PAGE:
Certain COPD inhalers, especially those containing steroids, may be more likely to cause some types of oral infections, hoarseness in your throat, and unintended bruising. Other medication side effects may include nausea, diarrhea, headache, rapid heartbeat, tremors, and weight loss. In some cases, other serious medical conditions, such as osteoporosis and diabetes, may occur as a result of long-term maintenance medication use. If you experience any side effects while taking maintenance medications, let your doctor know immediately.
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    6. You shouldn’t just stop taking your medications.
    Abruptly stopping your COPD maintenance medications makes it more likely for you to experience a sudden reemergence of serious symptoms, including wheezing, shortness of breath, and chest tightness. Instead of simply stopping your medications, it’s important to speak with your doctor about any concerns you have. If your medication doesn’t seem to be working, or it’s causing unwanted side effects, your doctor can help you figure out an alternative.
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    7. You may still need oxygen therapy.
    If COPD is severe enough to limit the amount of oxygen your body receives, your doctor may recommend oxygen therapy in addition to your maintenance medications. Some people living with COPD only use oxygen during exertional activities or while sleeping, but others require this intervention all day long. Your exact needs for oxygen depend on the severity of your condition, how well your maintenance medications work, and whether you have any other underlying medical conditions.
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    8. Your medication needs may change over time.
    It’s possible that your COPD medication needs will change over time. It’s not uncommon for people to start one maintenance medication only to find that its effectiveness is reduced months or years later. Over time, you may need to add more medications as you experience differing symptoms. And if your condition prevents oxygen from reaching your body tissues, you may eventually need oxygen therapy. Throughout treatment, your prescribed medications are based on your personal needs.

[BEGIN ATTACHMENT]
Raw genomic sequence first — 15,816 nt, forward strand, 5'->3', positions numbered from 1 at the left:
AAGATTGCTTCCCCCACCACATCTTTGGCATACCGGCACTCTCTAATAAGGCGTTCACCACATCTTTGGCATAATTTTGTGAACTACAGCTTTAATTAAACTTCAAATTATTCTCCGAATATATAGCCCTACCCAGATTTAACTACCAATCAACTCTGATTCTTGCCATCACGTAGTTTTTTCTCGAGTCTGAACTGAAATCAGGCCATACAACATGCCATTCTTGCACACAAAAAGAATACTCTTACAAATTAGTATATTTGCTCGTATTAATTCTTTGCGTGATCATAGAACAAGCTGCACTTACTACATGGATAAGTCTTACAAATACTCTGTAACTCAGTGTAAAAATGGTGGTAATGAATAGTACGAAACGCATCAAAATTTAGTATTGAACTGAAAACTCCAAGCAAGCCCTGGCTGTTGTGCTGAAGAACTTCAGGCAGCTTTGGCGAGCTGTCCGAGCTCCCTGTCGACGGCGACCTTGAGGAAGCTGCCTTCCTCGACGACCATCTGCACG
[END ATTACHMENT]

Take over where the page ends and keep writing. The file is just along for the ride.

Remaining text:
Maintenance Medication | COPD Treatment

About The Author

Sarah Handzel, BSN, RN began writing professionally in 2016. She earned a Bachelor of Science in Nursing degree and worked as a registered nurse in multiple specialties, including pharmaceuticals, operating room/surgery, endocrinology, and family practice. With over nine years of clinical practice experience, Sarah has worked with clients including Healthgrades, Mayo Clinic, Aha Media Group, Wolters Kluwer, and UVA Cancer Center.
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Last Review Date: 2021 Jan 8
THIS TOOL DOES NOT PROVIDE MEDICAL ADVICE. It is intended for informational purposes only. It is not a substitute for professional medical advice, diagnosis or treatment. Never ignore professional medical advice in seeking treatment because of something you have read on the site. If you think you may have a medical emergency, immediately call your doctor or dial 911.